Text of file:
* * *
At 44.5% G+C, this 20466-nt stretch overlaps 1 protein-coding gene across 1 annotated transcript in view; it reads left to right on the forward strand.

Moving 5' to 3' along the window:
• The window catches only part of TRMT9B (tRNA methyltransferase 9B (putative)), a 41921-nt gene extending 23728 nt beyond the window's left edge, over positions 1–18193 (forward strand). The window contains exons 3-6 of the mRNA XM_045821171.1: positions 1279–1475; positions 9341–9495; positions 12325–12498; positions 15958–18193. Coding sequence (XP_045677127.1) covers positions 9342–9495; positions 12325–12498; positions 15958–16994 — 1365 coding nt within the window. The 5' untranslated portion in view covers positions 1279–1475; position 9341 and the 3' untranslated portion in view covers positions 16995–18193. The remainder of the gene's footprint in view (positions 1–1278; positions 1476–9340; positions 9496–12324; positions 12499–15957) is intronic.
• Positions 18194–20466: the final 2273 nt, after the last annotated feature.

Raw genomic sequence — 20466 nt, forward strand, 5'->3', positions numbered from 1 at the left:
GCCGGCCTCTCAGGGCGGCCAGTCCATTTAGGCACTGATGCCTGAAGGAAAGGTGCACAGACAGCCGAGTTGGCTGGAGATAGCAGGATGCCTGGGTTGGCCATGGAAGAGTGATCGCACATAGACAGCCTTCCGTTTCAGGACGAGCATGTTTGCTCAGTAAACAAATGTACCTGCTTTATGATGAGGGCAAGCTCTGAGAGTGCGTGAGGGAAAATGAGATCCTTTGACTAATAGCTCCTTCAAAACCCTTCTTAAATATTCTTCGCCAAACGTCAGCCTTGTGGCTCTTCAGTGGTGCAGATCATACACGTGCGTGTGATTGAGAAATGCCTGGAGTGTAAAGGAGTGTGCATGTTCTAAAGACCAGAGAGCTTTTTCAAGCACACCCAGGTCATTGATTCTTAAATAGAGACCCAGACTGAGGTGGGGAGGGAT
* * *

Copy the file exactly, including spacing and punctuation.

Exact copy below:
At 44.5% G+C, this 20466-nt stretch overlaps 1 protein-coding gene across 1 annotated transcript in view; it reads left to right on the forward strand.

Moving 5' to 3' along the window:
• The window catches only part of TRMT9B (tRNA methyltransferase 9B (putative)), a 41921-nt gene extending 23728 nt beyond the window's left edge, over positions 1–18193 (forward strand). The window contains exons 3-6 of the mRNA XM_045821171.1: positions 1279–1475; positions 9341–9495; positions 12325–12498; positions 15958–18193. Coding sequence (XP_045677127.1) covers positions 9342–9495; positions 12325–12498; positions 15958–16994 — 1365 coding nt within the window. The 5' untranslated portion in view covers positions 1279–1475; position 9341 and the 3' untranslated portion in view covers positions 16995–18193. The remainder of the gene's footprint in view (positions 1–1278; positions 1476–9340; positions 9496–12324; positions 12499–15957) is intronic.
• Positions 18194–20466: the final 2273 nt, after the last annotated feature.

Raw genomic sequence — 20466 nt, forward strand, 5'->3', positions numbered from 1 at the left:
GCCGGCCTCTCAGGGCGGCCAGTCCATTTAGGCACTGATGCCTGAAGGAAAGGTGCACAGACAGCCGAGTTGGCTGGAGATAGCAGGATGCCTGGGTTGGCCATGGAAGAGTGATCGCACATAGACAGCCTTCCGTTTCAGGACGAGCATGTTTGCTCAGTAAACAAATGTACCTGCTTTATGATGAGGGCAAGCTCTGAGAGTGCGTGAGGGAAAATGAGATCCTTTGACTAATAGCTCCTTCAAAACCCTTCTTAAATATTCTTCGCCAAACGTCAGCCTTGTGGCTCTTCAGTGGTGCAGATCATACACGTGCGTGTGATTGAGAAATGCCTGGAGTGTAAAGGAGTGTGCATGTTCTAAAGACCAGAGAGCTTTTTCAAGCACACCCAGGTCATTGATTCTTAAATAGAGACCCAGACTGAGGTGGGGAGGGAT